Monthly Archives: October 2008

Tarnlund claims to have proof P != NP

Sten-Ake Tarnlund claims to have proved that P != NP, the most famous conjecture in theoretical computer science. Here’s the paper on arXiv. Since proposed proofs of famous theorems usually turn out to be incorrect, it’s too early to get

Tagged with:
Posted in Uncategorized

One thing to remember in economics

Signal vs Noise had this quote from Warren Buffet. One thing to remember in economics is that you can’t do one thing in economics. There are always other effects that come out of it. As I’ve heard someone say, the

Tagged with: ,
Posted in Business

Better R console fonts

The default installation of R on Windows uses Courier New for the console font. Unfortunately, this font offers low contrast between the letter ‘l’ and the number ’1.’ There is also poor contrast between the letter ‘O’ and the number

Tagged with: ,
Posted in Typography

The cost of breaking things down and putting them back together

The basic approach to solving large, complex problems is to break them down into smaller problems then re-assemble the solutions. The total cost of a solution has to account for not only the cost of solving the all the sub-problems,

Tagged with:
Posted in Business, Computing

R, Excel, and the Windows clipboard

The Windows version of R has functions for reading from and writing to the clipboard. These can be used to move data back and forth between R and Windows applications such as Excel. However, there are a few gotchas. See

Tagged with: , ,
Posted in Computing

Hubble and astronomy papers

The Hubble Space Telescope “has become the source of roughly 25 percent of all published astronomy research papers” since the telescope was fitted with corrective lenses in 1993 according to Discover magazine, September 2008.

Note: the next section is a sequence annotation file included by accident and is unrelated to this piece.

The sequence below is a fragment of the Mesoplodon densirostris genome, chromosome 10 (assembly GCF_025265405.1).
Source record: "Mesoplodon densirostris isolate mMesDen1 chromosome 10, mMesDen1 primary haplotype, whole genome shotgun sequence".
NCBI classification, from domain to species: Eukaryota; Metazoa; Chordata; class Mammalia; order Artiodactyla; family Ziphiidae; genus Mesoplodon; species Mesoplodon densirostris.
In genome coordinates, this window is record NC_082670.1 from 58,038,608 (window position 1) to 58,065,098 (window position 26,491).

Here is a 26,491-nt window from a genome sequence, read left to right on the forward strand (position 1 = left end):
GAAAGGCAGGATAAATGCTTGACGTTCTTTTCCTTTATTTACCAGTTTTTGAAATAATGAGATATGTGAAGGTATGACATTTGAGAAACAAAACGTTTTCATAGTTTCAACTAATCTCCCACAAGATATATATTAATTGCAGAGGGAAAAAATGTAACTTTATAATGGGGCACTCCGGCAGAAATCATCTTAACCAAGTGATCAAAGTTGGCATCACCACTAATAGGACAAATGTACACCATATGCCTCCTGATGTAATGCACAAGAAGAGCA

Posted in Science

Why there will always be programmers

The latest episode of the .NET Rocks podcast is an interview with Robert Martin. In the interview, Robert Martin gives his view of why there will always be programmers. Here’s my summary/paraphrase of his argument. Systems are full of details,

Tagged with:
Posted in Software development

Odd wine bottle

Unusual wine bottle on display at Café Amore, Cypress (Houston) Texas. Three liter hand-crafted crystal bottle of 1999 Super Toscani IGT wine, about three feet tall. Here’s a close-up of the label. Other wine posts: the politics, science, and math

Tagged with:
Posted in Uncategorized

42nd Carnival of Mathematics

It’s the 42nd Carnival of Mathematics. Don’t panic! First, the customary trivia about the number of the Carnival. 42, Jackie Robinson’s jersey number, is the only number retired by all Major League Baseball teams. 42 is a domino game, especially

Tagged with:
Posted in Math

Three math diagrams

Here are three pages containing diagrams that each summarize several theorems. The distribution relationships page summarizing around 40 relationships between around 20 statistical distributions. The modes of convergence page has three diagrams like the following that explain when one kind

Tagged with: , ,
Posted in Math, Statistics

Five kinds of subscripts in R

Five kinds of things can be subscripts in R, and they all behave differently. Positive integers Negative integers Zero Booleans Nothing For all examples below, let x be the vector (3, 1, 4, 1, 5, 9). Positive integers Ordinary vector

Tagged with:
Posted in Uncategorized

Freeing Vista diskspace

Scott Hanselman has a good article on freeing up disk space under Windows Vista. I tried one of his suggestions and immediately freed up seven GB on my wife’s PC.

Tagged with:
Posted in Computing

What happens when you add a new teller?

Suppose a small bank has only one teller. Customers take an average of 10 minutes to serve and they arrive at the rate of 5.8 per hour. What will the expected waiting time be? What happens if you add another

Tagged with:
Posted in Math

Data synthesis

This post makes a good point: what we call data analysis would be called data synthesis if stuck to the ordinary meanings of the words. Via Andrew Gelman.

Posted in Science, Statistics

Nearly everyone is above average

Most people have a higher than average number of legs. The vast majority of people have two legs. But some people have no legs or one leg.  So the average number of legs will be just slightly less than 2,

Posted in Statistics